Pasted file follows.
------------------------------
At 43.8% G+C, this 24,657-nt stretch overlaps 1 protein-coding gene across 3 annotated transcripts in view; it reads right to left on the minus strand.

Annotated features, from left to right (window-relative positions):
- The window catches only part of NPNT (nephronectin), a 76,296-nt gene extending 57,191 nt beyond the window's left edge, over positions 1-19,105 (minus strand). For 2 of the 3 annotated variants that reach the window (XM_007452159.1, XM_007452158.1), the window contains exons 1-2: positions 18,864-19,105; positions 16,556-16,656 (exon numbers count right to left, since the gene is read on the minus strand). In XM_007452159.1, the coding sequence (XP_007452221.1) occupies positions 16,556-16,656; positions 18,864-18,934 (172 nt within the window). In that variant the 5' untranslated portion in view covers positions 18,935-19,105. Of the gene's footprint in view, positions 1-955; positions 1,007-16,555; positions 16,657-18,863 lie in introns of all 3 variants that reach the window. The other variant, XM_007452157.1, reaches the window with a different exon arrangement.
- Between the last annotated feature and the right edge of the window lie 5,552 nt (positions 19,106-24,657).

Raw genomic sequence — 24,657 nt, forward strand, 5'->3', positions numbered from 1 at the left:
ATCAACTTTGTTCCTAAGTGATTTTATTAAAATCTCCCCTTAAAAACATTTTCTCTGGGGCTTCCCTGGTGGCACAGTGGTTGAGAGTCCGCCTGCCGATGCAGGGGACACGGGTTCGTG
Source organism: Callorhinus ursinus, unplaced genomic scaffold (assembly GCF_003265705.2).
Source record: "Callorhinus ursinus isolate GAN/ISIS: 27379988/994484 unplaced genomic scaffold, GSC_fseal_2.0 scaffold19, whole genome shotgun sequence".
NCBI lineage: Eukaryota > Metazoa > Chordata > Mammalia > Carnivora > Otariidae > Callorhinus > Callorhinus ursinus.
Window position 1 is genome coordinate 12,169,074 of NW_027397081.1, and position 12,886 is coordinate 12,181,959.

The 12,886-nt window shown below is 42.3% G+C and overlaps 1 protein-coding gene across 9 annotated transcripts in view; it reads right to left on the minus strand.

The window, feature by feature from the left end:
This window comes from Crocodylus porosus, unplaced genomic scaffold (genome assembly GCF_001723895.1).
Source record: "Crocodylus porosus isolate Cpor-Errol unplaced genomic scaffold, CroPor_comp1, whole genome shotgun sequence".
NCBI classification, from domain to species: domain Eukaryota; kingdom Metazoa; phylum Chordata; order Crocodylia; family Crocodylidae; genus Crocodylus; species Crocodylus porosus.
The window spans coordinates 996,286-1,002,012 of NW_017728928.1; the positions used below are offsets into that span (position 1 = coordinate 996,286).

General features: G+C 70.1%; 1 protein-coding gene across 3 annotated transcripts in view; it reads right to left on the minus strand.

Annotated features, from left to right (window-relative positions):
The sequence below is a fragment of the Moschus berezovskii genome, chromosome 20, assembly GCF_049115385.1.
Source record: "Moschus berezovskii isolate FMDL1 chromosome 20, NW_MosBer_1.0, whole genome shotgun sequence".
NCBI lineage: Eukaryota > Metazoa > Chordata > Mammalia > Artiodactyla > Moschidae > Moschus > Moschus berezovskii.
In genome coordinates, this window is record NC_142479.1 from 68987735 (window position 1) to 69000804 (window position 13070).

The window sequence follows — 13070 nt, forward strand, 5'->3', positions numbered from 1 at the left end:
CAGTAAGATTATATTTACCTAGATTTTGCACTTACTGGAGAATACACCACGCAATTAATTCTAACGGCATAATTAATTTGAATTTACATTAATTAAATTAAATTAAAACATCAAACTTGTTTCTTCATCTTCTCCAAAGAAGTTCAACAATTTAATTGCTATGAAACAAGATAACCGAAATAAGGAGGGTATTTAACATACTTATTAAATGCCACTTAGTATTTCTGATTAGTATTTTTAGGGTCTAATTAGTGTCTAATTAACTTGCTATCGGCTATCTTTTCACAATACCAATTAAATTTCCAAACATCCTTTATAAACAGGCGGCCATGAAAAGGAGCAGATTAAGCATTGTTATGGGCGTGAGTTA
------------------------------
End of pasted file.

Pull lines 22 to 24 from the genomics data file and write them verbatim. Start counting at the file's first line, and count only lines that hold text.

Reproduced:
In genome coordinates, this window is record NC_142479.1 from 68987735 (window position 1) to 69000804 (window position 13070).

The window sequence follows — 13070 nt, forward strand, 5'->3', positions numbered from 1 at the left end:
CAGTAAGATTATATTTACCTAGATTTTGCACTTACTGGAGAATACACCACGCAATTAATTCTAACGGCATAATTAATTTGAATTTACATTAATTAAATTAAATTAAAACATCAAACTTGTTTCTTCATCTTCTCCAAAGAAGTTCAACAATTTAATTGCTATGAAACAAGATAACCGAAATAAGGAGGGTATTTAACATACTTATTAAATGCCACTTAGTATTTCTGATTAGTATTTTTAGGGTCTAATTAGTGTCTAATTAACTTGCTATCGGCTATCTTTTCACAATACCAATTAAATTTCCAAACATCCTTTATAAACAGGCGGCCATGAAAAGGAGCAGATTAAGCATTGTTATGGGCGTGAGTTA